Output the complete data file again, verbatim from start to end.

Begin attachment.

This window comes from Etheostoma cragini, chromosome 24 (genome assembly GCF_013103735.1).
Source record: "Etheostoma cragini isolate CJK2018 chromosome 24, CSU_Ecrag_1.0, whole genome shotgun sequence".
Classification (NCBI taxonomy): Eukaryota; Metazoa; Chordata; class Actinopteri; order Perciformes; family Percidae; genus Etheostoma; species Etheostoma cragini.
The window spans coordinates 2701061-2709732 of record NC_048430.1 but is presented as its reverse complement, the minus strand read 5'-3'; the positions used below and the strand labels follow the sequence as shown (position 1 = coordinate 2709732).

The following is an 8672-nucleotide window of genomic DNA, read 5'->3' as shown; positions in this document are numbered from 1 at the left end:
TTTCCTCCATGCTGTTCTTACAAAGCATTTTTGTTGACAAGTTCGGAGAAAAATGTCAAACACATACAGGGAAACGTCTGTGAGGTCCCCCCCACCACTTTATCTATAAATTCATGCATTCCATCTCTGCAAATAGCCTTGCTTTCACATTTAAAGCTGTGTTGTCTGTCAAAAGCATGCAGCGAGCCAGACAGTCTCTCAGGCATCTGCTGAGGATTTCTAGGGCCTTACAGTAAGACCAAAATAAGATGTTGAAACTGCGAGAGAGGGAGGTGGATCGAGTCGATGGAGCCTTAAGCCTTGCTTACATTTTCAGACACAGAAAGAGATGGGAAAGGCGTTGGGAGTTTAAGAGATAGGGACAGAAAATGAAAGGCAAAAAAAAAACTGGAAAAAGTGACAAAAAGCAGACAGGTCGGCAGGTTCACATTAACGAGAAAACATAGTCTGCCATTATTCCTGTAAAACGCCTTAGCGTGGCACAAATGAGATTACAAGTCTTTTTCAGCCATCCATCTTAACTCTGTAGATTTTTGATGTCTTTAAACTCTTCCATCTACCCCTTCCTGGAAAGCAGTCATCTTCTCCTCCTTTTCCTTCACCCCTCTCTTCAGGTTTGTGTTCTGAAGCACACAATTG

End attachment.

This window comes from Etheostoma cragini, chromosome 24 (genome assembly GCF_013103735.1).
Source record: "Etheostoma cragini isolate CJK2018 chromosome 24, CSU_Ecrag_1.0, whole genome shotgun sequence".
Classification (NCBI taxonomy): Eukaryota; Metazoa; Chordata; class Actinopteri; order Perciformes; family Percidae; genus Etheostoma; species Etheostoma cragini.
The window spans coordinates 2701061-2709732 of record NC_048430.1 but is presented as its reverse complement, the minus strand read 5'-3'; the positions used below and the strand labels follow the sequence as shown (position 1 = coordinate 2709732).

The following is an 8672-nucleotide window of genomic DNA, read 5'->3' as shown; positions in this document are numbered from 1 at the left end:
TTTCCTCCATGCTGTTCTTACAAAGCATTTTTGTTGACAAGTTCGGAGAAAAATGTCAAACACATACAGGGAAACGTCTGTGAGGTCCCCCCCACCACTTTATCTATAAATTCATGCATTCCATCTCTGCAAATAGCCTTGCTTTCACATTTAAAGCTGTGTTGTCTGTCAAAAGCATGCAGCGAGCCAGACAGTCTCTCAGGCATCTGCTGAGGATTTCTAGGGCCTTACAGTAAGACCAAAATAAGATGTTGAAACTGCGAGAGAGGGAGGTGGATCGAGTCGATGGAGCCTTAAGCCTTGCTTACATTTTCAGACACAGAAAGAGATGGGAAAGGCGTTGGGAGTTTAAGAGATAGGGACAGAAAATGAAAGGCAAAAAAAAAACTGGAAAAAGTGACAAAAAGCAGACAGGTCGGCAGGTTCACATTAACGAGAAAACATAGTCTGCCATTATTCCTGTAAAACGCCTTAGCGTGGCACAAATGAGATTACAAGTCTTTTTCAGCCATCCATCTTAACTCTGTAGATTTTTGATGTCTTTAAACTCTTCCATCTACCCCTTCCTGGAAAGCAGTCATCTTCTCCTCCTTTTCCTTCACCCCTCTCTTCAGGTTTGTGTTCTGAAGCACACAATTG